# Get surface from selection face = FreeCADGui.Selection.getSelectionEx().SubObjects # Copy edge from selection and discretise edge = FreeCADGui.Selection.getSelectionEx().SubObjects.copy() points = edge.discretize(3.0) # Iterate through points, find points on surface and get their normals for pp in points: pt = FreeCAD.Base.Vector(pp.x,pp.y,pp.z) uv = face.Surface.parameter(pt) u = uv v = uv normal = face.normalAt(u,v) print normal line = Part.makeLine((pp.x,pp.y,pp.z),(normal.x,normal.y,normal.z)) Part.show(line)
The following code implements OpenCascade's bottle example, which it mostly does using the same strategy; with the exception of creating the second half of the base shape, which it does by rotation instead of mirroring, and the absent thread around the neck.
import Part, FreeCAD, math from FreeCAD import Base # Dimensions myWidth=50.0 myHeight=70.0 myThickness=30.0 # Points aPnt1=Base.Vector(-myWidth/2.,0,0) aPnt2=Base.Vector(-myWidth/2.,-myThickness/4.,0) aPnt3=Base.Vector(0,-myThickness/2.,0) aPnt4=Base.Vector(myWidth/2.,-myThickness/4.,0) aPnt5=Base.Vector(myWidth/2.,0,0) # Arc and line segments for half the base aArcOfCircle = Part.Arc(aPnt2,aPnt3,aPnt4) aSegment1=Part.Line(aPnt1,aPnt2) aSegment2=Part.Line(aPnt4,aPnt5) # Edges and wire aEdge1=aSegment1.toShape() aEdge2=aArcOfCircle.toShape() aEdge3=aSegment2.toShape() aWire=Part.Wire([aEdge1,aEdge2,aEdge3]) # Duplicating wire, and joining with original aTrsf=Base.Matrix() aTrsf.rotateZ(math.pi) aMirroredWire=aWire.transformGeometry(aTrsf) myWireProfile=Part.Wire([aWire,aMirroredWire]) # Creating a face, and extruding along z-axis myFaceProfile=Part.Face(myWireProfile) aPrismVec=Base.Vector(0,0,myHeight) myBody=myFaceProfile.extrude(aPrismVec) # Filleting all edges myBody=myBody.makeFillet(myThickness/12.0,myBody.Edges) # Creating the neck neckLocation=Base.Vector(0,0,myHeight) neckNormal=Base.Vector(0,0,1) myNeckRadius = myThickness / 4. myNeckHeight = myHeight / 10 myNeck = Part.makeCylinder(myNeckRadius,myNeckHeight,neckLocation,neckNormal) # Fusing body and neck myBody = myBody.fuse(myNeck) # Removing top face from neck faceToRemove = 0 zMax = -1.0 for xp in myBody.Faces: try: surf = xp.Surface if type(surf) == Part.Plane: z = surf.Position.z if z > zMax: zMax = z faceToRemove = xp except: continue # Creating wall thickness myBody = myBody.makeThickness([faceToRemove],-myThickness/50 , 1.e-3) # Update screen Part.show(myBody)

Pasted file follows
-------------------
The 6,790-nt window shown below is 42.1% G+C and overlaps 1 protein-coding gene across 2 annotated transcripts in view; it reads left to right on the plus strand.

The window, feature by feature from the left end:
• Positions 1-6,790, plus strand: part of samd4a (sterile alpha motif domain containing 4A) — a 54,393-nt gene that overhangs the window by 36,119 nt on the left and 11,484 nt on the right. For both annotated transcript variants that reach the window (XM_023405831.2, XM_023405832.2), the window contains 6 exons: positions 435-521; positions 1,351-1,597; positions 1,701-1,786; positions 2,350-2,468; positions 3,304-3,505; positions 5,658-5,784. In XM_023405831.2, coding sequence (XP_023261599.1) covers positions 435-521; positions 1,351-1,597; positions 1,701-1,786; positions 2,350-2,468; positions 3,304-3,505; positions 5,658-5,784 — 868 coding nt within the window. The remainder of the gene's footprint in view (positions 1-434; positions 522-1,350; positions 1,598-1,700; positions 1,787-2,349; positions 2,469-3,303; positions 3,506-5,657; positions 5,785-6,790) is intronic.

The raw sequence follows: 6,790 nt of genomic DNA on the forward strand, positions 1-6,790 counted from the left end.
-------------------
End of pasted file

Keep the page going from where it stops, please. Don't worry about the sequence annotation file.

A plane is a flat rectangular surface created by providing values for size in two directions, as well as optional vectors for position and orientation. The plane is created perpendicular to the orientation vector.
from FreeCAD import Base import Part plane = Part.makePlane(2,2) plane = Part.makePlane(2,2,Base.Vector(3,0,0),Base.Vector(0,1,0)) plane.BoundBox Part.show(plane)
This function offers a shortcut for creating a closed wire through provided points. The polygon in question can but does not need to be of regular type.
from FreeCAD import Base import Part point1 = Base.Vector(0,5,0) point2 = Base.Vector(0,0,0) point3 = Base.Vector(5,0,0) wire1 = Part.makePolygon(point1, point2, point3) Part.show(wire1)
Objects selected in the 3D view can be retrieved and used in your code. This capability is offered by the Gui module, and forms the cornerstone of graphical user interaction. In following example you would of course wait for the user to make a selection before iterating through selected objects.
import Part Part.show(Part.makeBox(100,100,100)) Gui.SendMsgToActiveView(" ViewFit" ) # Going through selected objects for o in Gui.Selection.getSelectionEx(): print o.ObjectName for s in o.SubElementNames: print " name: " ,s for s in o.SubObjects: print " object: " ,s # Measuring total edge length length = 0.0 for o in Gui.Selection.getSelectionEx(): for s in o.SubObjects: length += s.Length print " Length of the selected edges:" ,length
Following function creates a full or partial sphere, and requires a radius as well as an optional set of angles.
from FreeCAD import Base import Part sphere = Part.makeSphere(10) hemisphere = Part.makeSphere(10,Base.Vector(0,0,0),Base.Vector(0,0,1),-90,90,180) Part.show(hemisphere)
The following example shows how to create a slot using the Part module. It first defines geometric primitives (first points, followed by arcs and line segments), which are used to create a single topological shape. Edges of this shape are used to create a wire, and the wire in turn to create an extrusion.
from FreeCAD import Base import Part # Create points in XY-plane V1 = Base.Vector(0,10,0) V2 = Base.Vector(30,10,0) V3 = Base.Vector(30,-10,0) V4 = Base.Vector(0,-10,0) VC1 = Base.Vector(-10,0,0) VC2 = Base.Vector(40,0,0) # Create arcs and line segments C1 = Part.Arc(V1,VC1,V4) C2 = Part.Arc(V2,VC2,V3) L1 = Part.Line(V1,V2) L2 = Part.Line(V3,V4) # Make shape from lines and arcs S1 = Part.Shape([C1,C2,L1,L2]) # Create wire and extrude along Z-axis W = Part.Wire(S1.Edges) P = W.extrude(Base.Vector(0,0,10)) Part.show(P)
This is a shortcut function for creating a solid shaped like a donut, the torus. It is created by sweeping a small circle along a big circle, the radii of which are both supplied to the command. Optionally one can provide vectors for position and orientation, as well as angles for the beginning and end of the sweep.